Women for the Wardy

Did you know that the ratio of female to male students at King’s is 63 per cent to 37? Yet there are only a handful of portraits hanging at King’s to reflect the presence of women throughout our history.

Meg Shields, a student of early modern studies and classics, began to pick up on this fact over a pitcher of beer in the Wardroom last month.

“I was staring at the photo of the Queen, and the wall adjacent to her was totally blank,” she said.

“I was surrounded by the KSU president and a bunch of other strong female presences on campus, and then I just started ranting about how it was kind of ridiculous that there isn’t representative portraiture of women on a campus predominantly filled with women.”

Shields passed her phone around the bar, asking people to add to a list of strong women who came to mind. The result was a hefty list.

Word got around campus, and fast. The next day Shields was approached by a multitude of students and societies, including the Young Alexandria Society (YAS).

Shields’ discussion is now a wide-scale project intending to integrate depictions of notable women throughout the university’s history. The project’s team includes the Alex Hall president, the Feminist Collective, the King’s Students’ Union, King’s faculty, the Campus Safety Officer, the Wardroom Board of Managers and YAS.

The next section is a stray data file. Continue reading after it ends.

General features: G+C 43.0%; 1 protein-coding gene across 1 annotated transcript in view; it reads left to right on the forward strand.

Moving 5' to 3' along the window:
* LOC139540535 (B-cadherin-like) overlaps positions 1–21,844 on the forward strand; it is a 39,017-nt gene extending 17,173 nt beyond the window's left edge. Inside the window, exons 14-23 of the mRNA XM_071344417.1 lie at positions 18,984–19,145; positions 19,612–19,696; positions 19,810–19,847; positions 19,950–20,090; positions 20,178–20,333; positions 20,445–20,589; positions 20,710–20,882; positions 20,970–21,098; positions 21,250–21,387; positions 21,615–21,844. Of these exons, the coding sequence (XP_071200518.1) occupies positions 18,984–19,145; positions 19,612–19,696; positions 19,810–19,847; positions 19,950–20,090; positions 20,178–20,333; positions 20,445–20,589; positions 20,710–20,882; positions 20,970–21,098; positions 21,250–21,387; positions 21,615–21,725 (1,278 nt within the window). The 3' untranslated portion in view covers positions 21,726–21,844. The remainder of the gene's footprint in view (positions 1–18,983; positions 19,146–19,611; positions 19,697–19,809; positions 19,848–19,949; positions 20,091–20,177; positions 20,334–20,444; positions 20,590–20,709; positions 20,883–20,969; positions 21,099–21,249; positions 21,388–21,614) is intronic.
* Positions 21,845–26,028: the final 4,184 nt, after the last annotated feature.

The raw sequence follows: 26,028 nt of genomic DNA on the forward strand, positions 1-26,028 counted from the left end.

Meg Shields and Clara McCaughey pore over images. (Photo: Ashley Corbett)

Clara McCaughey, co-president of YAS, has played a primary role in the project. She has worked alongside members of the society in the archives to create a detailed timeline of the history of women at King’s, locating corresponding images and portraiture when possible.

McCaughey and Shields said this project is an attempt to correct this issue. On November 14, they will unveil a wall of portraits in the Wardroom that will illustrate the role of women from our university’s past and present.

YAS has extended the project further to create a lecture series, which is intended to recognize the role women played in the disciplines studied at King’s.

Last month Eli Diamond, professor of Classics at Dalhousie, spoke about the presence of women in the Ancient World. The next lecture is set for Nov. 26, when Jannette Vusich will address the question, “Did women have a Renaissance?”

McCaughey and Shields said they aim to be as inclusive as possible so that all students feel comfortable engaging in these topics.

“I think it is an issue that is really starting to take hold, and I think the students have a big part in that,” McCaughey said. “We’re living in such a time of change and a time when anyone can take action.”